Help Us Stay Paywall-Free

We rely on readers to keep our website open to all. Help sustain a public space for collective reasoning and imagination—make a tax-deductible donation today.

April 01, 2021

Poetry Collection: Belonging

The first in our series of reading lists to celebrate National Poetry Month.

Editor’s Note: This is the first collection in Boston Review’s series of poetry reading lists for National Poetry Month. You can read the others on empathy, womanhood, and award-winning poets

Boston Review has long believed in the power of art to provide crucial insight into how individuals and communities process the most troubling moments in history. Poetry and fiction can offer a respite from the incessant crush of the news cycle, illuminating the humanity behind the statistics and the visceral impacts of structural inequality. While these poems inhabit different landscapes, all of these poets in some way grapple with the question of belonging—an ever-present but increasingly urgent question while the country remains in the grip of a world-historical pandemic and begins a new presidency.

Among the thought-provoking and moving work in this selection, we have celebrated author Kiese Laymon’s prose poem “And Blue,” which embodies Black love in the face of terror, and poet and academic Naomi Extra’s two poems which explore the meaning of safety within the female body. Elsewhere, writers consider the inheritance of pain, naming and generational loss, racialized violence and remembrance, and more.

—Meghana Mysore

Tyree Daye
this earth but in my ancestor’s tongue
this earth full of ravens’ calls
Kiese Laymon
Tomás Q. Morín
Sadia Hassan
Bryce Emley
K. Iver
Precious Arinze

Our weekly themed Reading Lists compile the best of Boston Review’s archive. Sign up for our newsletters to get them straight to your inbox before they appear online.

Boston Review is nonprofit and reader funded.

We believe in the power of collective reasoning and imagination to create a more just world. That’s why we’re committed to keeping our website free and open to everyone, regardless of ability to pay. But we can’t do it without the financial support of our readers.

Help sustain a public space for collective reasoning and imagination, without ads or paywalls:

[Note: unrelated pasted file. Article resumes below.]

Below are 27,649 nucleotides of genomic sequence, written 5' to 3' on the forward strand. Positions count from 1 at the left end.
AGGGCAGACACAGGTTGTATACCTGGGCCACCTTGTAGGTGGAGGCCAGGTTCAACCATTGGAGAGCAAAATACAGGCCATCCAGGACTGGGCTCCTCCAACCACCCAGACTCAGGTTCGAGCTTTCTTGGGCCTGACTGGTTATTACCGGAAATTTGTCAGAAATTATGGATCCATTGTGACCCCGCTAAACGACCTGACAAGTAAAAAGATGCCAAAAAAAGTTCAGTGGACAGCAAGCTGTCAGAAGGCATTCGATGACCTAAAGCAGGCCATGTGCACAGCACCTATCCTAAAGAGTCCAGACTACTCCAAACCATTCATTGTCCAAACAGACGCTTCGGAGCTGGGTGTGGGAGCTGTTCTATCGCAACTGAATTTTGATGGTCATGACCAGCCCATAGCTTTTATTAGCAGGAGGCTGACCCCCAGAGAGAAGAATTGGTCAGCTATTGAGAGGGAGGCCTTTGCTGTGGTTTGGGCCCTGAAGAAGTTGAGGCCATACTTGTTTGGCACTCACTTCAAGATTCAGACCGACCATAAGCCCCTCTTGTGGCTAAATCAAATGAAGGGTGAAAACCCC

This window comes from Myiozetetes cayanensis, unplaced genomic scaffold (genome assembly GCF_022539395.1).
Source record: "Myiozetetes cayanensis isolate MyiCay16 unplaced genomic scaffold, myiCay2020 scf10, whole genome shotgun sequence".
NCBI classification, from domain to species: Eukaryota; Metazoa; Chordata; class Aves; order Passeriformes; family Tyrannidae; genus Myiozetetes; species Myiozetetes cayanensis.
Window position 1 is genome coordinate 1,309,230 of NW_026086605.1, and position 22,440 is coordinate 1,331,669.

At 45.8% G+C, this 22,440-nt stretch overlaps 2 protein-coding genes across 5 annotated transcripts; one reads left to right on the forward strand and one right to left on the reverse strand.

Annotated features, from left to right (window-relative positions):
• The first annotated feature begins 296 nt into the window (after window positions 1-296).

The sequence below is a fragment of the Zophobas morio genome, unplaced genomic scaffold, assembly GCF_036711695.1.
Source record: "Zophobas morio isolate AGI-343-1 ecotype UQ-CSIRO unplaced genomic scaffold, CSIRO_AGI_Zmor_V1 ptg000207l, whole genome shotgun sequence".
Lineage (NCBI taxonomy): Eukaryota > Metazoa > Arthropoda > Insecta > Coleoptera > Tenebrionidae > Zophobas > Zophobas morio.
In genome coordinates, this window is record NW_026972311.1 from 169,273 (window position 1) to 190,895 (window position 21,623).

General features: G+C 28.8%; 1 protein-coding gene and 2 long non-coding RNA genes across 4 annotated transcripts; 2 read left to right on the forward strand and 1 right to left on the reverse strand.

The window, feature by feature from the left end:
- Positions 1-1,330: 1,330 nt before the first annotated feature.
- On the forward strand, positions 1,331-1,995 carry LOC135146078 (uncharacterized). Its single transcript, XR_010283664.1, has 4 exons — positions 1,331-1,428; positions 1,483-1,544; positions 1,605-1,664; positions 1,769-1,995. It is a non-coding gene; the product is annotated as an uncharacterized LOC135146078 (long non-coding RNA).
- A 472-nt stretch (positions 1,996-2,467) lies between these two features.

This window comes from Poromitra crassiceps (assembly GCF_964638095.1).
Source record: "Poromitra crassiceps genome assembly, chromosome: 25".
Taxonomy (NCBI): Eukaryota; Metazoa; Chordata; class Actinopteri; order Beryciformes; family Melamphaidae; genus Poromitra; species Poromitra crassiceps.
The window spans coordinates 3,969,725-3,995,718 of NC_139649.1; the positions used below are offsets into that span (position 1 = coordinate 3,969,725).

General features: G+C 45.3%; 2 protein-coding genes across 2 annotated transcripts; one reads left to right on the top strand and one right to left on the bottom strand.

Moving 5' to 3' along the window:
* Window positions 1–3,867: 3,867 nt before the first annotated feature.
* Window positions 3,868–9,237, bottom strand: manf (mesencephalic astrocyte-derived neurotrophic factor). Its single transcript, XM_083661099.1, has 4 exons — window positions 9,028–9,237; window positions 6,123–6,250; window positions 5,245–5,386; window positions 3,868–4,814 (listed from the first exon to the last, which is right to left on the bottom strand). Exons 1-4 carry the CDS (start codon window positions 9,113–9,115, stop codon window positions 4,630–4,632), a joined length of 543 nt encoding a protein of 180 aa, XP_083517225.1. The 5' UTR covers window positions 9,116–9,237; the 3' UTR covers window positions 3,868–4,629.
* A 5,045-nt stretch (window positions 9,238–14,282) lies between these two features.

Become a supporting reader today.

Get Our Newsletter

Sign up to get vital reading on politics, literature, and more sent straight to your inbox.

Donate Today

Most Recent

Lewis Gordon and Nathalie Etoke discuss the space for freedom opened up by Black existentialist thought.

Nathalie Etoke, Lewis Gordon

The post-work movement reckons with reproductive labor.

Rachel Fraser

Melvin Rogers and Neil Roberts discuss the difficulty of keeping faith in a foundationally anti-Black republic.

Melvin Rogers, Neil Roberts

We can't publish without your support.

For nearly 50 years, Boston Review has been a home for collective reasoning and imagination on behalf of a more just world.

But our future is never guaranteed. As a small, independent nonprofit, we have no endowment or single funder. We rely on contributions from readers like you to sustain our work.

If you appreciate what we publish and want to help ensure a future for the great writing and constructive debate that appears in our pages, please make a tax-deductible donation today.

"An indispensable pillar of the public sphere."

That’s what sociologist Alondra Nelson says of Boston Review. Independent and nonprofit, we believe in the power of collective reasoning and imagination to create a more just world.

That’s why there are no paywalls on our website, but we can’t do it without the support of our readers. Please make a tax-deductible donation to help us create a more inclusive and egalitarian public sphere—open to everyone, regardless of ability to pay.